That unjust demotion meant the pressure was on from Day One when Mike was handed the reins as manager.

He reasoned: “That short spell in charge was about me having to rebuild and construct a new squad and staff that would represent the values and culture of Tranmere and the fans who supported it. That was important to me.

“I wanted to build on the recent past successes and use the injustice of our demotion as a cause to bring everyone together to bounce back.

“It was a challenging time against a backdrop of the problems that demotion brings, with money understandably being tight given the pandemic.

“Yet even with this I felt that I did assemble a squad that could challenge for promotion.”

Yet all the time the virus was seeping deeper into the game.

In October Tranmere went to Salford City with just 10 recognised senior pros, five kids on the bench and no substitute goalkeeper.

COVID-19 positive tests and self-isolation rules had decimated Jackson's squad.

Yet somehow they battled back to score twice in the last seven minutes and earn a 2-2 draw against the big money club bankrolled by Manchester United legends Gary Neville, Nicky Butt and Paul Scholes.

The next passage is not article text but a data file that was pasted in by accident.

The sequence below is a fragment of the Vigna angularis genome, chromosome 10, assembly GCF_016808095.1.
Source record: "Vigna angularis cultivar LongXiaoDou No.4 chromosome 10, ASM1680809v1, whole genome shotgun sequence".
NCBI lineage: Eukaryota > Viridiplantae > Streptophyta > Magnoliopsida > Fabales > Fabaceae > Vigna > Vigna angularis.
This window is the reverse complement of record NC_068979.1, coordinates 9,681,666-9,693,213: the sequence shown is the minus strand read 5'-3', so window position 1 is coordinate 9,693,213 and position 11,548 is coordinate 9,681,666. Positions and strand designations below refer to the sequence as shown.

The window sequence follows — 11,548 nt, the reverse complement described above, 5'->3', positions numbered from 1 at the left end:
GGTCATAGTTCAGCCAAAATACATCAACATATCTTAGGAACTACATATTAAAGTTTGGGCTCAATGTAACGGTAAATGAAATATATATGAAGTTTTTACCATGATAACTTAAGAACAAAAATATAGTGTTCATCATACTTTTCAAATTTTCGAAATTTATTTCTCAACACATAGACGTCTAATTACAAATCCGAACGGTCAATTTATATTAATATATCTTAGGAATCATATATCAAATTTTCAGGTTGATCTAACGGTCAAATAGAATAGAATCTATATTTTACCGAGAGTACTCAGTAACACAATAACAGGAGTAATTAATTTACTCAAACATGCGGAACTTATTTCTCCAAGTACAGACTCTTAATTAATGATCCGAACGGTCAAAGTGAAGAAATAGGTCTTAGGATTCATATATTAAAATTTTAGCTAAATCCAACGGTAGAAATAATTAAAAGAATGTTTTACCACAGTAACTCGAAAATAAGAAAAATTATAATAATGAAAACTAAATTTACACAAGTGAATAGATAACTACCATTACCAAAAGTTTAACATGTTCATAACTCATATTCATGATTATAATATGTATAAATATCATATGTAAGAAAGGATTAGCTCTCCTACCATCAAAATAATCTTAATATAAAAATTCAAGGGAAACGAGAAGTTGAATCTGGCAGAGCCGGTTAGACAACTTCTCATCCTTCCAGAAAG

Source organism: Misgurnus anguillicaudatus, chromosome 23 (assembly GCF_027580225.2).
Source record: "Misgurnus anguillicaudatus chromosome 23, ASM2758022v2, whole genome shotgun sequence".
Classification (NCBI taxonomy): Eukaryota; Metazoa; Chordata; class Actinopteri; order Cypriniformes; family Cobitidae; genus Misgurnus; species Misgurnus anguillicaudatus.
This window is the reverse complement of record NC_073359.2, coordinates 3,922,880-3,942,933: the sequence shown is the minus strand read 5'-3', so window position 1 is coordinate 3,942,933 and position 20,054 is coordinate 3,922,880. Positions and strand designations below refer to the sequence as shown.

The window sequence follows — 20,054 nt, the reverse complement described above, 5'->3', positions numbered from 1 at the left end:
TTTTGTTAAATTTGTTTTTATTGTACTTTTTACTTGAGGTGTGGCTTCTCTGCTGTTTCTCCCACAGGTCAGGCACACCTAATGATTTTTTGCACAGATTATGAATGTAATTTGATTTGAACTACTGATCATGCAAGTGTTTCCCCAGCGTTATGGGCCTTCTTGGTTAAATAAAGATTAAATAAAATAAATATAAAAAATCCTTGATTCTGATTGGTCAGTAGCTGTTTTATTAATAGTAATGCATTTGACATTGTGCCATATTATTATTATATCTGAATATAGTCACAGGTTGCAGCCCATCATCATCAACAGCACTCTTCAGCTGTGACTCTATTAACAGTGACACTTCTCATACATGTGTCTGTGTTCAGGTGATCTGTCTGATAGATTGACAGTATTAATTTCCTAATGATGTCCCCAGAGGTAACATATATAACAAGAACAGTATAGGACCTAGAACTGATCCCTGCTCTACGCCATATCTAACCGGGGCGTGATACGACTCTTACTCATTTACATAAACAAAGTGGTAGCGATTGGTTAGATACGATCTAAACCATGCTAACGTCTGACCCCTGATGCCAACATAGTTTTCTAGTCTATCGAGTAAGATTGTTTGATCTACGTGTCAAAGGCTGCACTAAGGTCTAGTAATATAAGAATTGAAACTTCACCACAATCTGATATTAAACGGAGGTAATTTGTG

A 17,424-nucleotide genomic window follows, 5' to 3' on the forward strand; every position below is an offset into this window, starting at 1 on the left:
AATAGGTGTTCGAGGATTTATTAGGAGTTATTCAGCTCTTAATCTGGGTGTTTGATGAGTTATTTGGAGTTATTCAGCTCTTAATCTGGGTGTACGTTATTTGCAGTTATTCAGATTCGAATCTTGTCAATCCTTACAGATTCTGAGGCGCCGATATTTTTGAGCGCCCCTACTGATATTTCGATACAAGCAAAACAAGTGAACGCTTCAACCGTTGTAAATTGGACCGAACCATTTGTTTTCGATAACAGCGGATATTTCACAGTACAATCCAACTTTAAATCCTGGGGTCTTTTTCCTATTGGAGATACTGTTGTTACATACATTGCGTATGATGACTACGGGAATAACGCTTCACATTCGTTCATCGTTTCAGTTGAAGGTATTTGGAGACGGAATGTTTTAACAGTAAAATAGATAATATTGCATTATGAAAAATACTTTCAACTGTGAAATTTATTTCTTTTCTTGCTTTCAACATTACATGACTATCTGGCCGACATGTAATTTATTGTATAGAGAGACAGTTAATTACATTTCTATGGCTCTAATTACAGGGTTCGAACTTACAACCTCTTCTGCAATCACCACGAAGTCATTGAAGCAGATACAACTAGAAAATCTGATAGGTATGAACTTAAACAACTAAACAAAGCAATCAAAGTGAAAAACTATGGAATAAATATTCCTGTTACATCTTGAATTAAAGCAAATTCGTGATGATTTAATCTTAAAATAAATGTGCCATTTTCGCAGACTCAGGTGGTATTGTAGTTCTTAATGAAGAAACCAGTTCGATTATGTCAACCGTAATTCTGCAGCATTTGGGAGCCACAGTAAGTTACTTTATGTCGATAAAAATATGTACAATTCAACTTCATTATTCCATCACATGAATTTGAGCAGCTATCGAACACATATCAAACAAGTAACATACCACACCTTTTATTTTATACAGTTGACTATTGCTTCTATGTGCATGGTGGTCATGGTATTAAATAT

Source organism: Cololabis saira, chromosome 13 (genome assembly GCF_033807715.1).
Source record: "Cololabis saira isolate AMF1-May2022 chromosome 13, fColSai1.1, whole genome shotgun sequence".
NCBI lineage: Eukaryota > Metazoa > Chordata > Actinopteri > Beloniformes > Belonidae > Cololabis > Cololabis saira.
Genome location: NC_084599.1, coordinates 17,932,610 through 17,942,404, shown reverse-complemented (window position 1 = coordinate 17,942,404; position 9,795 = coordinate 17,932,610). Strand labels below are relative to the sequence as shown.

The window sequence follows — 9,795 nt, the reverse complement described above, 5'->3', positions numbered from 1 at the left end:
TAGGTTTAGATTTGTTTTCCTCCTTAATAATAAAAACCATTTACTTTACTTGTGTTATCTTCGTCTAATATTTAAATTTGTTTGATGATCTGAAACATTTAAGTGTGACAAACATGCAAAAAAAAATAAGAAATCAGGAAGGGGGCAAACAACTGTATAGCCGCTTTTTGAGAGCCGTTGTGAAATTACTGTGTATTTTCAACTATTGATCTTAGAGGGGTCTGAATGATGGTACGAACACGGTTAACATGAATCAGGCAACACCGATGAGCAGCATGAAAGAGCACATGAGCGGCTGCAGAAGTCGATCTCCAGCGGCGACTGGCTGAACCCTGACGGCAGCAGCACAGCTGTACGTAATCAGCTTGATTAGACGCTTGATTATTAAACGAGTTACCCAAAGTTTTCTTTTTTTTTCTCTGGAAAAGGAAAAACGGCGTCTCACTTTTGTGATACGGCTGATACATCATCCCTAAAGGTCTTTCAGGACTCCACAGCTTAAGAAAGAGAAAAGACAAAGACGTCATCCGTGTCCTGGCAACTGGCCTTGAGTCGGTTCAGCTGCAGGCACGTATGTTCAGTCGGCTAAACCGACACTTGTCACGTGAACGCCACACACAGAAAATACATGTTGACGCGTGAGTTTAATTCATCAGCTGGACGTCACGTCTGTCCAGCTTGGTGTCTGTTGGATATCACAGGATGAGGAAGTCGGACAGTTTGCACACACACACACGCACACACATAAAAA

That doesn't paint a picture of a dressing-room not playing for their gaffer.

Mike always felt that given time the squad he was constructing could find a way to get Rovers back up.

Chairman Mark Palios, though, wasn't willing to give them that precious coaching commodity of time.

Now Mike is on the outside looking in as successor Keith Hill's side look set for the play-offs and he said: “Football is all about tough decisions and everyone involved wants to win matches.

“Personally, I don't believe that 10 games is enough for any manager to get their ideas across, time to find consistency, to let new players bed in. Especially given the off-field challenges we faced at the time.

“The main lessons I learned from that spell is that you need to find those quick wins both on AND off the park.

"You need to understand the pressures the board are facing and help them to understand yours.

“You need to be on the same page together or it just won't work.”

MEDIA DUTIES...Mike has been on the other side of the microphone during his time

Mike watched the shrewd Mellon managing upwards as he developed as a manager.

Micky has safely kept Dundee United in Scotland's top tier and roared inTO the last four of the Scottish Cup with a 0-3 win at arch-rivals Aberdeen's last weekend.

Mellon has what appears to be a rock-solid relationship with American owner Mark Ogren.

The Scottish manager has also co-authored a book called The First 100 Days: Lessons in leadership from the football bosses.

Mike said: “That book didn't surprise me because Micky understood the importance of seeing the club as a whole.

“Some managers don't understand the boardroom but Micky took it upon himself to learn about that side of the business.

“I feel that has stood him in good stead, he understands the pressures facing the people he works for.

“I learned from Micky, just as I have tried to take a little piece from every manager that I worked with.

“I played for David Moyes at Preston North End and he had this incredible attention to detail, he was truly DRIVEN.